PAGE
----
Courtesy of Tressie McMillan Cottom
Much ink has been spilled about the for-profit college industry in recent years, but Tressie McMillan Cottom brings a unique perspective to the topic.
A sociology professor at Virginia Commonwealth University, she is keenly aware of the ways society and policymakers can influence Americans’ lives. But she’s also worked in admissions — or sales, as she describes it — at two for-profit colleges. In her new book , “Lower Ed: The Troubling Rise of For-Profit Colleges in the New Economy,” Cottom weaves that experience with her own research and interviews to help explain how for-profit colleges became a force sucking up billions of government loan and grant dollars amid a $1.3 trillion student debt crisis.
Cottom found that her experience using Americans’ inherent belief in the power of education to convince students like Jason — a 20-something with test anxiety who needed an elderly aunt to cosign a loan so he could afford to attend the technical college where Cottom worked — was the norm among for-profit college recruiters. After going through the enrollment process at nine for-profit colleges and interviewing students in the schools, Cottom found that the “gospel of education” can be incredibly powerful, particularly in an economy where a job with family sustaining wages are difficult to count on.
MarketWatch spoke with Cottom to learn more about the book and her experience.
MarketWatch: Let’s talk about the title: What does it mean to describe for-profit colleges as “Lower Ed”?
Cottom: My thinking about this topic was influenced by my thinking about the title. It happened early on in my writing process.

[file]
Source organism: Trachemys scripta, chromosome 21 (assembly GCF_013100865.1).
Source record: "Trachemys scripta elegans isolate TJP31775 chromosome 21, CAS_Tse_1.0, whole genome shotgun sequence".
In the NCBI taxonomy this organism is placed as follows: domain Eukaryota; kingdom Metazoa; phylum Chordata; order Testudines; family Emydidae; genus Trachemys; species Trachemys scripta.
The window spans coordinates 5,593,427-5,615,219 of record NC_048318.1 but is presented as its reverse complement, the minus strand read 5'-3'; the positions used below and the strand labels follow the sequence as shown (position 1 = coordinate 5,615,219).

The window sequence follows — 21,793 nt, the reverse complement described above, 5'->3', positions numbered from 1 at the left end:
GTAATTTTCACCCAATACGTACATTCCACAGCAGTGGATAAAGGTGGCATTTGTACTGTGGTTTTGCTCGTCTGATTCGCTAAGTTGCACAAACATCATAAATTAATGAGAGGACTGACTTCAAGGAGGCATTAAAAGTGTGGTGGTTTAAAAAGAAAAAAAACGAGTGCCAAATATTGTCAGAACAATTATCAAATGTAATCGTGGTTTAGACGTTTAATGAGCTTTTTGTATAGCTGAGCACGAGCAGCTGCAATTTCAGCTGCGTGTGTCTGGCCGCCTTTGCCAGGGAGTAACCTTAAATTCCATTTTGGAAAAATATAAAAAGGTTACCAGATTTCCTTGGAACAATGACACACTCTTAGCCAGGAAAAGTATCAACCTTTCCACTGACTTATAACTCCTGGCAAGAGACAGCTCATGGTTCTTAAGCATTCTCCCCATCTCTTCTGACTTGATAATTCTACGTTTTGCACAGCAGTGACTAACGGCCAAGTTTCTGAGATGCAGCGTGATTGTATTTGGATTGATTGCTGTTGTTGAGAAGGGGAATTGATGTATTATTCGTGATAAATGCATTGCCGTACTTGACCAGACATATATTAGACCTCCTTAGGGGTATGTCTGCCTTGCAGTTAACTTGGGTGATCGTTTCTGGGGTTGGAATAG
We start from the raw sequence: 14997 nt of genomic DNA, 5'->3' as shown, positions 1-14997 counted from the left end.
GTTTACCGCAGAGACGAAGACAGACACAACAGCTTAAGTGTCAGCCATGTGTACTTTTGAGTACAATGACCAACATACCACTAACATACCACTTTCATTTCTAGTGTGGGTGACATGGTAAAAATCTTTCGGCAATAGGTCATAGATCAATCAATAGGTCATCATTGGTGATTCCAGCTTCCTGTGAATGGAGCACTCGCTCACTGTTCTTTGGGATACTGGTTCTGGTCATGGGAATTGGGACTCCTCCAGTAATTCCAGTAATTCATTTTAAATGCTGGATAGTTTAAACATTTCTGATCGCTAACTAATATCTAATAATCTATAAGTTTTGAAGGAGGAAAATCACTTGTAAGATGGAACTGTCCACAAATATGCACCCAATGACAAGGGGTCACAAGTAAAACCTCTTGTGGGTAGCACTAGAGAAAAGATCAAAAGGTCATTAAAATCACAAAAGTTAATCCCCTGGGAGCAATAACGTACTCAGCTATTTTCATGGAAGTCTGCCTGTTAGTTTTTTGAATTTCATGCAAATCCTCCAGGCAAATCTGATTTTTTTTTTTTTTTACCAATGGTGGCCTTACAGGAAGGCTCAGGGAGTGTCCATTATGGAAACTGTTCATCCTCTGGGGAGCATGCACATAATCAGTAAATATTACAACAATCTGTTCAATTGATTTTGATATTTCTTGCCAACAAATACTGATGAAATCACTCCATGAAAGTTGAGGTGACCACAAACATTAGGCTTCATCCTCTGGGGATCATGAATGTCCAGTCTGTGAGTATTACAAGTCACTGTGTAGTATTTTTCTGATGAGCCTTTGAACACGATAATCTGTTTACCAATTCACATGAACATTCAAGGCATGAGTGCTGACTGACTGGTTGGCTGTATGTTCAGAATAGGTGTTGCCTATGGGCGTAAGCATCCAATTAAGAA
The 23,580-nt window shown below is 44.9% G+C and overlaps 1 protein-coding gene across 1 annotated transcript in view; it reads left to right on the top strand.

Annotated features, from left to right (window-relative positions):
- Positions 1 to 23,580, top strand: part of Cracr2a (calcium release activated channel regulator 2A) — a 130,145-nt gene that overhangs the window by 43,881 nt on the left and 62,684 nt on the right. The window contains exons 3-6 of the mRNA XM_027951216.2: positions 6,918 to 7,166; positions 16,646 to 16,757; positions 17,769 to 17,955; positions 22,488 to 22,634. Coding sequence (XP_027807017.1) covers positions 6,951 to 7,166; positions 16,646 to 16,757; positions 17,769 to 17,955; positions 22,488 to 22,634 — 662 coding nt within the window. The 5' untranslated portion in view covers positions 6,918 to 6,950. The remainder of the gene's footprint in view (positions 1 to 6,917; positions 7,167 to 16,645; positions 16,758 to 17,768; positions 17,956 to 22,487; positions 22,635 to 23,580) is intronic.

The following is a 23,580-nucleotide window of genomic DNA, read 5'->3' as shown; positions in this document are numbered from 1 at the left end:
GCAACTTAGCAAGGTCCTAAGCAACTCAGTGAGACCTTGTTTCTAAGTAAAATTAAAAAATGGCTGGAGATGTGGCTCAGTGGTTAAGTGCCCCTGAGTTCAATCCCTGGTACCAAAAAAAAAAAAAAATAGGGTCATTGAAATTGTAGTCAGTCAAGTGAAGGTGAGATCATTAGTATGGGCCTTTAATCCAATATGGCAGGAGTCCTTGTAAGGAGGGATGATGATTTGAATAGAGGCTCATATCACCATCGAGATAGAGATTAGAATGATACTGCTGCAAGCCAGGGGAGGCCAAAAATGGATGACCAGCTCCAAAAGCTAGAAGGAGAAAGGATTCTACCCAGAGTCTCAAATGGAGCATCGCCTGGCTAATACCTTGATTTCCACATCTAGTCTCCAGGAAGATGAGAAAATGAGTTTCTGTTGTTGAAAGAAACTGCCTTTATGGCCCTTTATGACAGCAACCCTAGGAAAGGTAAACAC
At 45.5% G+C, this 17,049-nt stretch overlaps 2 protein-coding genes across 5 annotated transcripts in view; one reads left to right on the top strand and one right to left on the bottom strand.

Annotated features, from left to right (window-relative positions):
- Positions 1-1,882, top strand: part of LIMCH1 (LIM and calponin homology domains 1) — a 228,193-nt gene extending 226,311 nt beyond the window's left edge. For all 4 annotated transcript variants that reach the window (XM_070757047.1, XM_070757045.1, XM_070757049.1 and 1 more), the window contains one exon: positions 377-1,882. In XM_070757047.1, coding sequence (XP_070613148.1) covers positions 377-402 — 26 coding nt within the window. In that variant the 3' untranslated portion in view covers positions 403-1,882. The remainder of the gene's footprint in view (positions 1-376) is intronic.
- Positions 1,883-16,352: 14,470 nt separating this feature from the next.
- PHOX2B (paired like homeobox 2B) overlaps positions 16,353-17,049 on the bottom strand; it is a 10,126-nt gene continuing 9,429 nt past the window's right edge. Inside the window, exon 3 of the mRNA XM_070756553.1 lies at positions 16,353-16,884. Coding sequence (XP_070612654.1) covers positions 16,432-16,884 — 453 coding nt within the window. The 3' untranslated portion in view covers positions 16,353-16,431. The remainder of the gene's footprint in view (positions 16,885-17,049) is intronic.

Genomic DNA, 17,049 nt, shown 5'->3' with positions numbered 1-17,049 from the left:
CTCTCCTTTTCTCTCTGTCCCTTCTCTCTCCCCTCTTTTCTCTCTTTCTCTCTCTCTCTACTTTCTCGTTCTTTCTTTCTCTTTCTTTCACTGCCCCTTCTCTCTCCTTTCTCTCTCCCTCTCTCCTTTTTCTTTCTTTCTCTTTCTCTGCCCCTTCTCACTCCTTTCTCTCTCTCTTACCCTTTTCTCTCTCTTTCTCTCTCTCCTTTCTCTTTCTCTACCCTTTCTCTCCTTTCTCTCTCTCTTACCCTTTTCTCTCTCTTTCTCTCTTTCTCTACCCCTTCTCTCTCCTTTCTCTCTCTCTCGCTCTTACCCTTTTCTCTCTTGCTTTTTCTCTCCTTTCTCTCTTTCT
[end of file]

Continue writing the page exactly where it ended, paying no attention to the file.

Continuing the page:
The way we have treated for-profit colleges both in policy and in education and in the public discourse was as this weird separate perversion.
Lower Ed said that it was still connected to higher ed, but that something about it was unique. Instead of serving upward mobility, [for-profit colleges] serve as an insurance policy against economic insecurity. They don’t provide that vaunted idea we have for higher education.
MarketWatch: What are the bigger societal factors pushing people into these schools?
Cottom: There are lots of clues in the fact that there are so many women attending for-profit colleges.
If we know what we know about women’s economic and social conditions — those are things I was seeing play out. How are women supposed to manage the individual burden of paying for expensive, high-quality child care, health care for yourself and your immediate family members? You’re responsible for all of the foreseeable consequences of growing old. Then you’re supposed to pay for all of your kids’ education all the way through college.
What we have now added in the last 15 to 20 years is that you yourself need to always be going back to school. You can’t stop caring for your children to do it. We’re being asked to do all of this simultaneously with a lot of fear about what will happen if we fail at any of those things.
They are very explicit about that in their advertisements. It’s lots of women working at the kitchen table in the middle of the night doing their homework.
We don’t have affordable health care or child care, we don’t have unions protecting the work that all of us do, but particularly women. Because of that they’re particularly vulnerable to promises that a degree or a certificate will get you that protection.
[Editor’s note: Women make up between 60% and 76% of undergraduates at for-profit colleges, according to the Department of Education, compared with 54% to 57% of students at public or private nonprofit colleges.]